Karen Barnett
8. kpbarnett
Fiction or nonfiction, books and movies about submarines are fascinating!
Sandy Klocinski
9. attea2d
I would love to read these books. I enjoy reading this genre of military thriller
12. Shannon Baas
I would like this.
13. Elizabeth M
I would love to win these books. I saw the 1st movie but never read the book so it would be interesting to see if there are any differences.
14. LynDee Walker
Fantastic post, Rick (the books are just as good, y'all. Check them out). Congrats on the new title! :)
Shauntea Crutcher
16. tiac32
Hope I win. These sound like good reads.
CM Bailey
20. cmbsharks
I am so excited about this new book. I can't wait to get my copy.
21. Alexvdl
Not to mention the exterior shots of the sub in Crimson Tide aren't even of the right class of boat.

For my money, the most realistic movie about sub life is Down Periscope. Lost track of how many times that flick got burned.
Irene Menge
22. Goldenmane
I visited the submarine tied up by the Enterprise in New York. It was so small and cramped, I couldn't imagine how all movement must be choreographed so that the crew members didn't hamper each other in action. I would welcome the opportunity to dive on a research vessel like Alvin. Curiosity is my middle name and exploring where no one else had been before would be wonderful. But one would always know when one would go back to the surface. I could not imagine being in a submarine and not knowing when, or even if, I would see blue sky again. Especially if an enemy were trying to destroy the vessel I was in,
Katherine Stukel
23. ckdexterhaven
Thanks for the chance! Submarines are fascinating. Das Boot is one of my favorite movies.
24. Reginald S
Underwater fun! These look to be excellent reads.
Nancy Marcho
25. nmarcho
Love submarine movies - my favorite is The Enemy Below.
Peter W. Horton Jr.
26. mosaix
I want a submarine! Or at least a book about submarines! Yes!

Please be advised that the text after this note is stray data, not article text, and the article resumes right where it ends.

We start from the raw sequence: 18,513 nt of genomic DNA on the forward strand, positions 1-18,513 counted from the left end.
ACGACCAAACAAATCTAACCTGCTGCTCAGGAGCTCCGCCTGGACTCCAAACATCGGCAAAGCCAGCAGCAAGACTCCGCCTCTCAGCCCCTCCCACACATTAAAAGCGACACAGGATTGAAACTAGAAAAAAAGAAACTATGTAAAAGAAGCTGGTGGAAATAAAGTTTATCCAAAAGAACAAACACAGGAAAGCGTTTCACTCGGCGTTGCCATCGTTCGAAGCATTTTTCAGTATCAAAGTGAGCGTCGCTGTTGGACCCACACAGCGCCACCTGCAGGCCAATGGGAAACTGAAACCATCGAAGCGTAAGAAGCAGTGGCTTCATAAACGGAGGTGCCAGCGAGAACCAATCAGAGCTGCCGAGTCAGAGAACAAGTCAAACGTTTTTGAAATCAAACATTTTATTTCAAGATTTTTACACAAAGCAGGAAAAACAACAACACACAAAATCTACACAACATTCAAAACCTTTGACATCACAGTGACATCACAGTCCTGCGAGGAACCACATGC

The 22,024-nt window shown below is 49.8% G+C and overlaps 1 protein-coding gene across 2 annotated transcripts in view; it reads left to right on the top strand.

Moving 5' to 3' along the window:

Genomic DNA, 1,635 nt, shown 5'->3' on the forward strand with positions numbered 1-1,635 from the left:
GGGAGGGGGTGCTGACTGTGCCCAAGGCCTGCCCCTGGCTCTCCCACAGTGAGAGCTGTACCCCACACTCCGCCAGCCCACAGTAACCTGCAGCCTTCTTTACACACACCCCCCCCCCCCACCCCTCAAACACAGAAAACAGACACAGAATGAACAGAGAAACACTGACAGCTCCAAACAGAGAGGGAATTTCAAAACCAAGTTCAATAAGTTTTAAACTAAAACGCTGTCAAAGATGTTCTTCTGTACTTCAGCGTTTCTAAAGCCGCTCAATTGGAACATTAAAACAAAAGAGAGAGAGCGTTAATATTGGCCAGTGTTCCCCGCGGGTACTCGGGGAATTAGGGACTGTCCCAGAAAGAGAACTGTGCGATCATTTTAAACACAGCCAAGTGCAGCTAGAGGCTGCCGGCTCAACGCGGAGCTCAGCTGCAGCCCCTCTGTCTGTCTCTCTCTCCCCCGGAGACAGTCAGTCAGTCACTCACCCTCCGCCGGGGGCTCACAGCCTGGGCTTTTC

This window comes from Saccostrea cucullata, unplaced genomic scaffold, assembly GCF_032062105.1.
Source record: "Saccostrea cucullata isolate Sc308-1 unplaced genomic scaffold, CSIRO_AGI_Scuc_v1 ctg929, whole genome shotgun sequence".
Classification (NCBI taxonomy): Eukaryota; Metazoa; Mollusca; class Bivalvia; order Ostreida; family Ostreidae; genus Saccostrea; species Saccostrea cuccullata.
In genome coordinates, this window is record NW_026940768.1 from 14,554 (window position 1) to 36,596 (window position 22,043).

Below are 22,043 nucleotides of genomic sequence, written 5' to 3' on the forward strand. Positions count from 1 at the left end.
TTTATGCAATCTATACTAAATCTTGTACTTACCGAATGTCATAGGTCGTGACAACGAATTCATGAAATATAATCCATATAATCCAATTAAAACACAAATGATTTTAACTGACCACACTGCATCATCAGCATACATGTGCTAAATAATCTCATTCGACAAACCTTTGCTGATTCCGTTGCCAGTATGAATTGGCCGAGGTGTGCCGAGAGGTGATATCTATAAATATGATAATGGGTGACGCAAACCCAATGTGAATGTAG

Linda Peters
29. linnett
this would be interesting, loved Crimson Tide and Das Bot, thanks
charles weaver
34. bweaverinbox
Really looking forward to this book coming out!
Joanne Mielczarski
35. jtmswim
I would love to read about how the movies got it wrong!
Michael Carter
37. rubydog
Dive! Dive!
Yes, please enter me in this sweepstakes.
Thanks --
Andra Dalton
40. andra77
So exciting!!! Thanks for the opportunity to win & good luck to all who enter!!!:)
Karen Koziczkowski
41. zoom38
I loved "The Hunt for Red October". Looking forward to reading these books. Thnaks for the chance to win!
Deborah Gray
42. bluestone
Fascinating details about submarines and the reality of life aboard. It makes reading novels and watching movies featuring subs much more entertaining.
Tyneisha Fondren
43. openmind1011
Wow this looks intense! Would love to check it out!
Brenda Elsner
44. brat52101
I would love to have these books!! Thanks for the chance to win them!!
Patty wright
45. Patty wright
Empire rising sounds very interesting. Would love to read it. Patty wright
Cindy Hipolito
46. mysuccess
While I am slightly claustrophobic and could never have been on a submarine or carrier, I admire the personnel that does carry out service on ships of this kind. These are great stories and I enjoy these types of movies and books as well. Thanks for the giveaway!
Donna Bruno
48. dlbawiles
I'd love to read a book where the det's are accurate!
Sharon Kaminski
49. casaflamingos
This would be a great read. I love to read and would love to win.
Michelle Tucker
55. friday
Sounds like a winner. Thanks for the chance.
Buddy Garrett
56. garrettsambo
I would love to read the books. They sound very interesting.
Suzanne Rorhus
57. Rorhus
These books sound very interesting! I'd love to go on a sub cruise.
Heather Cowley
59. choochoo
Man, I hate when Hollywood doesn't do their homework!
Lily Kwan
61. lilyk
Very interesting reviews, thanks for the great giveaway!
63. Robyn Norris
These sound like excellent books. Congratulations!
Jim Belcher
64. librarypops
I was Navy air, but I love submarine stories.
65. Aquaman
It's sad when experts in a field can't watch a fictional movie that diverges from reality.
66. Danny
I remember when the Navy released a statement disowning "Crimson Tide". "Periscope Down" was closer to how life on a submarine was. There have been a few "wild" CO's but they were usually the ones people liked working for. "Rickover stories" are better than a Tom Clancy novel.